How do I discard changes in my working copy that are not in the index?
Another quicker way is:
git stash save --keep-index --include-untracked
You don't need to include
--include-untracked if you don't want to be thorough about it.
After that, you can drop that stash with a
git stash drop command if you like.
I think the functionality you're looking for can be achieved by having a branch used to deploy to your Cloud Provider.
dev branch which includes your
.gitignore file, check your incremental work into that branch.
dev branch into your
deploy branch which doesn't contain a
.gitignore file but contains the vendors directory.
once you've completed your merge, push to the deployment remote from your
node_modules directory is already tracked as part of the repository, the
.gitignore rule will not apply to it.
You need to untrack the directory from git using
git rm -r --cached node_modules git commit -m "removing node_modules"
You can run the above 2 in
After this, the
.gitignore rule will ignore the directory away.
Note that this will remove the directory
node_modules from your other repos once you pull the changes in. Only the original repo where you made that commit will still have the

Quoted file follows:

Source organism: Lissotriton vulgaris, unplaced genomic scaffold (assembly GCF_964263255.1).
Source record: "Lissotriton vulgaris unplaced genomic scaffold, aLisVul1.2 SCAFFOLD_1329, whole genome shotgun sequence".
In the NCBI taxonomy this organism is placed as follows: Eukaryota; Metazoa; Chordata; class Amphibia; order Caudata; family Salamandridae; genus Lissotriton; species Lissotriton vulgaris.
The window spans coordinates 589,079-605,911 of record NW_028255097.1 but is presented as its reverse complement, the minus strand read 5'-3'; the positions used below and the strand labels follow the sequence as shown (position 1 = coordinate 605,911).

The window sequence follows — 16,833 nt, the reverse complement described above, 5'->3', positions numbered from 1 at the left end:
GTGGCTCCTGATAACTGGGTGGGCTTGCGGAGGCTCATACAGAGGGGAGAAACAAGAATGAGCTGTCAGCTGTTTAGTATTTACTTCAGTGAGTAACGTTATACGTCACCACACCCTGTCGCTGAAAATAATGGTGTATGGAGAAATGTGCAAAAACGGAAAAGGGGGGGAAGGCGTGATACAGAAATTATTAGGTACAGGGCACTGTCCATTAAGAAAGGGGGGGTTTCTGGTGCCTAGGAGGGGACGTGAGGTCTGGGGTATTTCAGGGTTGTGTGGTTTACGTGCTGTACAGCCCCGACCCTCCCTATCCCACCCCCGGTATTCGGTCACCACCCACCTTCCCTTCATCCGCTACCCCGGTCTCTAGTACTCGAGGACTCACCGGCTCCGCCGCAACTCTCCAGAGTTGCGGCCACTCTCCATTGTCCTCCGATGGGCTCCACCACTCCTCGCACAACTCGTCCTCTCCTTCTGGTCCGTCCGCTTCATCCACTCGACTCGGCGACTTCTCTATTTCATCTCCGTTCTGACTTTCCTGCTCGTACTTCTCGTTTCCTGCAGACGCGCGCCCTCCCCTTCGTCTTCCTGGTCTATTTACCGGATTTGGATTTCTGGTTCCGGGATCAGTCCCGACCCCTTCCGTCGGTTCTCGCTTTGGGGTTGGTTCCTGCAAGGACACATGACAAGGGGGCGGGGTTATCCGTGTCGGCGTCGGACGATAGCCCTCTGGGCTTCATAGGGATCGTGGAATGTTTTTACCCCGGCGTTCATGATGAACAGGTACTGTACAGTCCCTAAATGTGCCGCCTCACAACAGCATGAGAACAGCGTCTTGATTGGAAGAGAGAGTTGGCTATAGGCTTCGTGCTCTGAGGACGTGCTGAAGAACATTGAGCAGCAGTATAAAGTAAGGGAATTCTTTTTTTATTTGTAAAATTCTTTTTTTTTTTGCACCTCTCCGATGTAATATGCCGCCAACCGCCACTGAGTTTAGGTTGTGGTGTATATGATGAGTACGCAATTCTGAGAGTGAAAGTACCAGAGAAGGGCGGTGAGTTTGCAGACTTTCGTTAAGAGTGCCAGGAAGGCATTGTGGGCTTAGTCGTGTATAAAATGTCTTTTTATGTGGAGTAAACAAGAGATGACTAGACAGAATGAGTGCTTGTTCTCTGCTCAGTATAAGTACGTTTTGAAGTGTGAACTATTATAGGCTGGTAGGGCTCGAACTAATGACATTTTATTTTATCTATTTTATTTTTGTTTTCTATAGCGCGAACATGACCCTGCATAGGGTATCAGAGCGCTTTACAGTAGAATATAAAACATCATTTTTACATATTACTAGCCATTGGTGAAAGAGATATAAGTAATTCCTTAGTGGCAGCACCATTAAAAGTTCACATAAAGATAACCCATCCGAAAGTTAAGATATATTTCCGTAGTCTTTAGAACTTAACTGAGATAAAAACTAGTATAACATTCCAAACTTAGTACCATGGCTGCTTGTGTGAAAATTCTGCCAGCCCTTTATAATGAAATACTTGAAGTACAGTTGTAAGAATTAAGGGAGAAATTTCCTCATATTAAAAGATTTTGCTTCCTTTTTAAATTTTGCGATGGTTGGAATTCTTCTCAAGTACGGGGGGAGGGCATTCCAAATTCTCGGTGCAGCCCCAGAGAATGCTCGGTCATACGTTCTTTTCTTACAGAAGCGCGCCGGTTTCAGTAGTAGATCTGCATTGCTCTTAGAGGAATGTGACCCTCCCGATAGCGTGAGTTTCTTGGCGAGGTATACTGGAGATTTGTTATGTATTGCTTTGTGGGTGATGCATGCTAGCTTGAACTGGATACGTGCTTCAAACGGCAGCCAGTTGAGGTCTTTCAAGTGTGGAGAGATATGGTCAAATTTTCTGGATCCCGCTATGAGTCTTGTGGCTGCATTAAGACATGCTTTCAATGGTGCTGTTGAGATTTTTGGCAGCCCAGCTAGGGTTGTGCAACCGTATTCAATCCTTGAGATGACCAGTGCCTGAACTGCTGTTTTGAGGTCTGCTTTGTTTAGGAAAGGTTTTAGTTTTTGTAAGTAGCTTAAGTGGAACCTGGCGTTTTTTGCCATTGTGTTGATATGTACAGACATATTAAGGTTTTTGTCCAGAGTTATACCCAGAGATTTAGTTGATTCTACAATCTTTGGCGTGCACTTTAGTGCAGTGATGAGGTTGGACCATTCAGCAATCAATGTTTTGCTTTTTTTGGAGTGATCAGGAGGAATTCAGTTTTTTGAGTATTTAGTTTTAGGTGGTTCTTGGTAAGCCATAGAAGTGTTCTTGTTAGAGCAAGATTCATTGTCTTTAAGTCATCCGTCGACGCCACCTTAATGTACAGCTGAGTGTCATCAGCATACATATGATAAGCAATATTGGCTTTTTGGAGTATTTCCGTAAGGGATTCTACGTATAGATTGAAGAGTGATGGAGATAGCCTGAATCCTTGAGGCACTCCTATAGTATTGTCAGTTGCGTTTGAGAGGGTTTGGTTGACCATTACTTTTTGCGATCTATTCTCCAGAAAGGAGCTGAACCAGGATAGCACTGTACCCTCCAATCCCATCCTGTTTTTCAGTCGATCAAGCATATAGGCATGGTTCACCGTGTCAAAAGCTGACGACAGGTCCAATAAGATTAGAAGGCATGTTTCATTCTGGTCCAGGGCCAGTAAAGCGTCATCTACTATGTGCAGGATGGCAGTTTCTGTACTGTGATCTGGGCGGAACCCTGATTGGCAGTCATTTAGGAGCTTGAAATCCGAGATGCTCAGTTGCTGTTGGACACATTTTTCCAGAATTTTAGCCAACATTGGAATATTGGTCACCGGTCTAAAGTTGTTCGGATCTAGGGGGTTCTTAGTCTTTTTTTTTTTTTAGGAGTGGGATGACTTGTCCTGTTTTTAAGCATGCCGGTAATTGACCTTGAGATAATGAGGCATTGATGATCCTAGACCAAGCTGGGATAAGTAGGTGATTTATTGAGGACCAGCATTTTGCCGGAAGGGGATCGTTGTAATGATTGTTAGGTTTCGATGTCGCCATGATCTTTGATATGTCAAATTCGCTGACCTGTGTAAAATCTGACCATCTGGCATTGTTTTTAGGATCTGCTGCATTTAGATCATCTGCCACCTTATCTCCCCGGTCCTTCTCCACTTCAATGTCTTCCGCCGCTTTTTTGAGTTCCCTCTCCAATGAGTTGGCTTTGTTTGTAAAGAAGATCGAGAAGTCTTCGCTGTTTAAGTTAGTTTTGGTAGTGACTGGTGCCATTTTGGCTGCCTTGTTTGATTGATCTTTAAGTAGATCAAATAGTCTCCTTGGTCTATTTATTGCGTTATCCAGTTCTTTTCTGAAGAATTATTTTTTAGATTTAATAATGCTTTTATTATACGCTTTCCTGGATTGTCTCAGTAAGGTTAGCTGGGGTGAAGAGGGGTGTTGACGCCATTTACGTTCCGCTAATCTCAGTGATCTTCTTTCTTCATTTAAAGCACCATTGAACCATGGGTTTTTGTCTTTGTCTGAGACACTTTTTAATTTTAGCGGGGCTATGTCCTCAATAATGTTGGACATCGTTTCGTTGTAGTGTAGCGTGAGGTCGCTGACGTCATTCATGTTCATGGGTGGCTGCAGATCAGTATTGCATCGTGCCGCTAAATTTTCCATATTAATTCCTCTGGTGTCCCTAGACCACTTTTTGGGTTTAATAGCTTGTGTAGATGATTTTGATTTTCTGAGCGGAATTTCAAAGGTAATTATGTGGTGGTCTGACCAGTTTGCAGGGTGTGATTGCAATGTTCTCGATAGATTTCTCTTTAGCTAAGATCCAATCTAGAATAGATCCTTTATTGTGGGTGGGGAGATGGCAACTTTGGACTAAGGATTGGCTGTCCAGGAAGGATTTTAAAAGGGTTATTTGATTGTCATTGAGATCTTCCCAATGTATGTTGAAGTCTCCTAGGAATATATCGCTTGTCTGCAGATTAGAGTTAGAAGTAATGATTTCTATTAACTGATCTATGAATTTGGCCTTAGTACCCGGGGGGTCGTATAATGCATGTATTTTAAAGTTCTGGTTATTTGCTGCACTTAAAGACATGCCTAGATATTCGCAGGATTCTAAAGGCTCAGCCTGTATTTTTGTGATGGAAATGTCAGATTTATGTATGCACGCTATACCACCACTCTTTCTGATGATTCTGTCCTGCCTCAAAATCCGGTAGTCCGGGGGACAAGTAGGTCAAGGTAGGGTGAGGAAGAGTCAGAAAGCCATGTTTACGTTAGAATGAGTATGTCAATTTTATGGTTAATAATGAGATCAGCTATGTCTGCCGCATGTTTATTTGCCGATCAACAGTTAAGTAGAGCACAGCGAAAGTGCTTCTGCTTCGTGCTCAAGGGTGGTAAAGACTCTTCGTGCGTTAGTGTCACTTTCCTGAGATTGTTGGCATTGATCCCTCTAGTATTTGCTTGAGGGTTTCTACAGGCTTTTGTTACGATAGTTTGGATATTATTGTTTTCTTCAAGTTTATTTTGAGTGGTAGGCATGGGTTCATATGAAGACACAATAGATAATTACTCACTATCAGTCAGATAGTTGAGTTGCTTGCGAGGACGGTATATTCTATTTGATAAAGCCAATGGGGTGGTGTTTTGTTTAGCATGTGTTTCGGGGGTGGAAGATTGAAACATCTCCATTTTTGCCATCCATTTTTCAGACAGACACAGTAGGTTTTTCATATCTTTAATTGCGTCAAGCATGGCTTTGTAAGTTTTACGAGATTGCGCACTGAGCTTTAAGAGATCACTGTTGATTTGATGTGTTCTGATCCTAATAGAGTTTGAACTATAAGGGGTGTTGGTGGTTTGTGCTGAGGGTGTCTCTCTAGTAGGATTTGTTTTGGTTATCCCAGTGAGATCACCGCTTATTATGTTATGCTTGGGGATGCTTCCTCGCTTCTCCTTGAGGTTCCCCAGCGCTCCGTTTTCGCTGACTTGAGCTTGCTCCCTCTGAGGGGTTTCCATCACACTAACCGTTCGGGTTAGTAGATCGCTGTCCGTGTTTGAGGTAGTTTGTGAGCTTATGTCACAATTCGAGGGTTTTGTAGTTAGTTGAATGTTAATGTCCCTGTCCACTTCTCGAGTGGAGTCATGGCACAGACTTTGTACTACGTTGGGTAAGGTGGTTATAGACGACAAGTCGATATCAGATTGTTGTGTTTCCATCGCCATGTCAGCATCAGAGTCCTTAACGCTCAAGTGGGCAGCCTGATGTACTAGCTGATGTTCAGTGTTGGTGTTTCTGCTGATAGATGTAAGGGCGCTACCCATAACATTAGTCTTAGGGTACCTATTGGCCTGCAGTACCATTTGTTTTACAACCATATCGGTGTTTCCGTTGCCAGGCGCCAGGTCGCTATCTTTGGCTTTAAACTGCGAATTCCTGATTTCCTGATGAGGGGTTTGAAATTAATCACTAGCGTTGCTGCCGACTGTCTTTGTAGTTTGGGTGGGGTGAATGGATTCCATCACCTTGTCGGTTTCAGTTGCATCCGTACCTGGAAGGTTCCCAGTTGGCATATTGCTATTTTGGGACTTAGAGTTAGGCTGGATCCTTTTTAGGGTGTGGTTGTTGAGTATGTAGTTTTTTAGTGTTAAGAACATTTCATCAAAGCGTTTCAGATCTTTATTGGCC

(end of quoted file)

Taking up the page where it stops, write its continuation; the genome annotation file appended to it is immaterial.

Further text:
node_modules folder there.
I would recommend using tags (tag tutorial)
From your master branch since you are done v1.0 add a tag called
git tag -a v1.0 -m "Tagging release 1.0"
This way you can always come back to a specific version at any time by calling
git checkout [tag_name]
Another common practice is to use branches to work on features until they are stable.
git checkout -b [feature-branch]
That creates a new branch named whatever is in
[feature-branch] and checks it out. Be sure to do this from where you want to start working on the feature (typically from
Once stable they can then be safely merged into
git merge [feature-branch]
This way your
master branch always stays in a working state and only completed items get added once ready. This will allow you to keep a working copy of the app at all times (ideally anyways) for testing, etc.
You could use branches for each version of the application however using tags makes it so you can't merge into another branch version by accident.
GitHub does not allow nested repositories (IIRC Git doesn't allow this for bare repositories).
However, you can use submodules to nest repositories on the "client side" in the working tree.
You need to clone the parent directory.
Then, add the sub-repository as a submodule:
git submodule add https://github.com/username/sub_repo.git
The sub_repo module will then be linked to the parent repo and can be found in the sub_repo directory.
Commit (.gitmodules and sub_repo), push and you're done.